Phalaborwa, the true gateway to both game and golf, is the central gate to the world's most famous nature reserve, the Kruger National Park. The airport is situated approx 2 km from the Phalaborwa Gate, providing easy access to the northern camps such as Letaba, Olifants, Mopani, Shingwedzi and Punda Maria as well as many famous private game lodges. Admire the Park by open 4x4 vehicle, or take a safari on the Olifants River amongst hippos, crocodiles and other wildlife. A bush walk offers a close encounter with the habitat of the Parks wildlife.
Profile by the designer, Oliver Wills
I have travelled fairly widely throughout the world and as a result seen many airports. My experience has been that they are always merely people processing plants. They are buildings for the most part geared towards getting people into aeroplanes and out - or from aeroplanes and through, with perhaps allowing them to eat or drink something in passage and ablute! They are not buildings designed to evoke emotion or raise the human spirit. Sure some are aesthetically pleasing, the architecture is progressive/different but little thought is given to them as being the first ambassadors of the town/country which they represent. For the most part you could put an airport from say Alice Springs, Australia in a similar sized town in Europe and no-one would be surprised or any the wiser. They are for the most part anonymous in terms of the aesthetic relating to the country/town/context in which they are erected. It was my intention to break through this paradigm. I sought to create a building in which the form/aesthetic was representative of the town of Phalaborwa being the Gateway to the world-famous Kruger Park Game Reserve without the functionality of an airport being impaired. My intention from the outset was to create a building that a tourist - full of excitement for a whole new adventure - would like to see. I wanted to start their journey into a game reserve on the right note - give them a taste of what they were about to experience.
I was interested to note that your second question refers to my airport as a bush lodge. This was very affirming for me in showing that I achieved my objective - although I would prefer if the project was referred to as what it is - an airport, with an African aesthetic, if you like. I guess that the tendency of people to refer to this airport as a bush lodge is as a result of the perspective that airports can only look like airports. Whatever that's supposed to be!?
The animal sculptures were crafted by a world-renowned Zimbabwean sculptor - Adam Madebe - who I'd worked with on an earlier project. His sculptures complemented the theme. I wanted people to get off the plane and immediately be aware that this wasn't your average airport. All the poses and placements - from the guinea fowl scratching in the earth for food to the leopard leaping - create a kinetic dimension to the scene. The baboon sits on a rock, watching disembarking passengers enter the airport. Further along the arrivals link a snake is coiled on a rock and in the waterhole area a life-size giraffe stoops to drink. High above - on a ten ton leadwood - sits a vulture (donated by me to the project) surveying the scene. Adam was briefed to create each piece to be perfectly crafted and placed to appear as natural as they would in a real life bush situation. In the same way in the departure section you pass a male baboon in the act of defending an imminent attack by! a leopard. At the entrance to the airport a female baboon perches on another leadwood watching as people file in. All pieces were initially sculpted in clay on chicken wire and steel framework and then metal plates were either heated or hammered into shape on an anvil and welded together over the clay. Once everything was complete the clay was then removed. The animals were then treated with rust preventing poly-urethane varnish.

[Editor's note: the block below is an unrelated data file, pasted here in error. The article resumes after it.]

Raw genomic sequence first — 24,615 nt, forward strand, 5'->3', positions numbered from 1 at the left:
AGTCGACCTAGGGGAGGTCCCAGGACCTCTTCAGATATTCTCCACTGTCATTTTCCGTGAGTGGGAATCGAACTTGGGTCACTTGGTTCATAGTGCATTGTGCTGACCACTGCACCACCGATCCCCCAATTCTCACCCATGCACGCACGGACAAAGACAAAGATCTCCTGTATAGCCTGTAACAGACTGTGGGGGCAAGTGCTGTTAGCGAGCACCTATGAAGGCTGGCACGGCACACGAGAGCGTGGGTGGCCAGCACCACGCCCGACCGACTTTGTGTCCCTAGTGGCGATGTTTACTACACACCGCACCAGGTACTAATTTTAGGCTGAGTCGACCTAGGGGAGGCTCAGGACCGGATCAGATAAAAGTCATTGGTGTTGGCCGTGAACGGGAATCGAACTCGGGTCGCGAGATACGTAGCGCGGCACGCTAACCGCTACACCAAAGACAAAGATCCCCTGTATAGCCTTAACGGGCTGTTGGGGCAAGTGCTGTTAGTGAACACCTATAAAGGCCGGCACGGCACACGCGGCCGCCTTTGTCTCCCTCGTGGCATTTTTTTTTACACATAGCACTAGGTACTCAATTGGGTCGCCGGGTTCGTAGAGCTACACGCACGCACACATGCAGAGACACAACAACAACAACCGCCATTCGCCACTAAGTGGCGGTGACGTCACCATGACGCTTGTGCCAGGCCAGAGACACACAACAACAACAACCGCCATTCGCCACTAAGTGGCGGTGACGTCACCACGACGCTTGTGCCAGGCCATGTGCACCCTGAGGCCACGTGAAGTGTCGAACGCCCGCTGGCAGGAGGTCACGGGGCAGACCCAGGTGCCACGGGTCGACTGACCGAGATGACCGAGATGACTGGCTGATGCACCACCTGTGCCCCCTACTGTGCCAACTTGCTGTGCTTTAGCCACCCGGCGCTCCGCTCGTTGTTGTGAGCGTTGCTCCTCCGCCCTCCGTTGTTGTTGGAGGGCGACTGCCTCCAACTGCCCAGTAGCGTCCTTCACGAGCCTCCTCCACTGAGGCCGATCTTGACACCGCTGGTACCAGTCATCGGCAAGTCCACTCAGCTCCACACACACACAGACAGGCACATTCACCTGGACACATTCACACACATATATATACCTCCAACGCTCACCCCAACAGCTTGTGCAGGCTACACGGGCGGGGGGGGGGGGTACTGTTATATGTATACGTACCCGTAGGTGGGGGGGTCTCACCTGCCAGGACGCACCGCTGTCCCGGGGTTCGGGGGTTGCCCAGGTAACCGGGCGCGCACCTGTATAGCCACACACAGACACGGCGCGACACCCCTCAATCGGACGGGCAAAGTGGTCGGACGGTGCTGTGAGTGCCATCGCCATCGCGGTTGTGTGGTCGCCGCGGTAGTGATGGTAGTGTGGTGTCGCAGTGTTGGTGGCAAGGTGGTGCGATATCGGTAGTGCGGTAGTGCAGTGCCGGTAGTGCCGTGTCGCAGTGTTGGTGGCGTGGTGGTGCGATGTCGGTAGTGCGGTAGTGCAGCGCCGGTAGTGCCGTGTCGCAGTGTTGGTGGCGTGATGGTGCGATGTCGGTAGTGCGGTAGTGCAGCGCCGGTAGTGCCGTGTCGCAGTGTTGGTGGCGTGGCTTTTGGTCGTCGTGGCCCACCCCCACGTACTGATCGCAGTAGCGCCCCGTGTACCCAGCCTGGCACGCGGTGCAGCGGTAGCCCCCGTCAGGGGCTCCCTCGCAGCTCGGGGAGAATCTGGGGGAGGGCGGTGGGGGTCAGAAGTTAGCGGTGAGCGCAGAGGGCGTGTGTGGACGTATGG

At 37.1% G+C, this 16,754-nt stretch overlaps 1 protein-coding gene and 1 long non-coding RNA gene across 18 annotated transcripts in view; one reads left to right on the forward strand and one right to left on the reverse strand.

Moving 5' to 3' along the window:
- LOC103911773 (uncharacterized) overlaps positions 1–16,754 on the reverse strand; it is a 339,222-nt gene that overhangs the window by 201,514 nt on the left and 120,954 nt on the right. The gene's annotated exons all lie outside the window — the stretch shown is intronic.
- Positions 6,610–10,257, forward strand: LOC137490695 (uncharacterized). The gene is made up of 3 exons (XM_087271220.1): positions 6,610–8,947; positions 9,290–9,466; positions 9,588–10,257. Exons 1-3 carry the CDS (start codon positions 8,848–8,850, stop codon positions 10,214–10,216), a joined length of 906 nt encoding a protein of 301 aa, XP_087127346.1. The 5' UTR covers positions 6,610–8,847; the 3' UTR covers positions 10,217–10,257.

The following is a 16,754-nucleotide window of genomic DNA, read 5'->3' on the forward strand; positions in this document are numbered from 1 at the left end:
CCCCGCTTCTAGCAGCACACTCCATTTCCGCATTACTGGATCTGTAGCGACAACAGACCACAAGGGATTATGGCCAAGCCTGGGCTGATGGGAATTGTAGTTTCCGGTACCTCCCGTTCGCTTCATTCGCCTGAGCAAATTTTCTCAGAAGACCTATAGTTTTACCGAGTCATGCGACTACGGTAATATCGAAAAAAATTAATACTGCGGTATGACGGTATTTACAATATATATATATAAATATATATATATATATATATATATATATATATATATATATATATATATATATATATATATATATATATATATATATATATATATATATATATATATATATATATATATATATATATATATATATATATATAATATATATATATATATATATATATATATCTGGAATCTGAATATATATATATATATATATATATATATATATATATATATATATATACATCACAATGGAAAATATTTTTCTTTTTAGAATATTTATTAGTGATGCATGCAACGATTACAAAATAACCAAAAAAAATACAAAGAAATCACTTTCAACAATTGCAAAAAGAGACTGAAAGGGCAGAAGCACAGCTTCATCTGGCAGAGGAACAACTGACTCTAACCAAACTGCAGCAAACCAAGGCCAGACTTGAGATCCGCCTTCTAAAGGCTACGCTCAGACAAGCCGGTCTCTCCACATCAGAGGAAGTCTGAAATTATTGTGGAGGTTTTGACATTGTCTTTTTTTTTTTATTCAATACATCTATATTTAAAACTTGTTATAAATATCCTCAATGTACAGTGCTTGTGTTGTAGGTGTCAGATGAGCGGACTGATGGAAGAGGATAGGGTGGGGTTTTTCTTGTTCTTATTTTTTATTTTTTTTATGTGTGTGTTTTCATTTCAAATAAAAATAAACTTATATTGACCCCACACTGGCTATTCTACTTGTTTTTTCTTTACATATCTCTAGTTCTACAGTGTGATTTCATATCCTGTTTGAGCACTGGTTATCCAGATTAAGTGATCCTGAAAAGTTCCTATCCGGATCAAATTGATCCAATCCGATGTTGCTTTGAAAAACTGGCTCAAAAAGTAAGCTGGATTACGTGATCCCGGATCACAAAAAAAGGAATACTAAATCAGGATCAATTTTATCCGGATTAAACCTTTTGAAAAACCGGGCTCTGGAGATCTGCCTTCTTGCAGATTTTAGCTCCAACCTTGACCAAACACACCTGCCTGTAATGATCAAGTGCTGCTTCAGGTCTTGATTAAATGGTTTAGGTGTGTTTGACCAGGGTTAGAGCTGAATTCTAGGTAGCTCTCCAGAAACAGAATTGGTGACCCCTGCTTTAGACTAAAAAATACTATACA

It was important to me, however, that an overly rustic aesthetic impression was avoided. The copper domes on the parapet walls at the entrance and arrivals/departures wings were to raise the African bushveld aesthetic to more of a high-tech, dependable, professional level. Similarly the circular concave impressions of the green skirting and door mouldings reinforce this intention and provide a visual link to the domes and a unifying element.
The zebra pattern on the floor of the concourse was created from a scan I made of a zebra skin. The spine of the zebra runs down the center of the concourse. The offshoots from the concourse to the check-in and to the arrivals and departure arcs are adaptations of this. I used it to reinforce the theme and to add animation and depth to the scene. It represents some real hard labour for the contractors as each piece of Marley tile had to be cut exactly to the pattern I described on the floor with a piece of chalk attached to the end of a long stick!
The same is true of the snakes that slither into the arrivals concourse and out of the departures concourse. These were designed to create flow and movement and fun. A lot of the airport was about fun - after all many of its users were about to start their vacation or were just returning from one.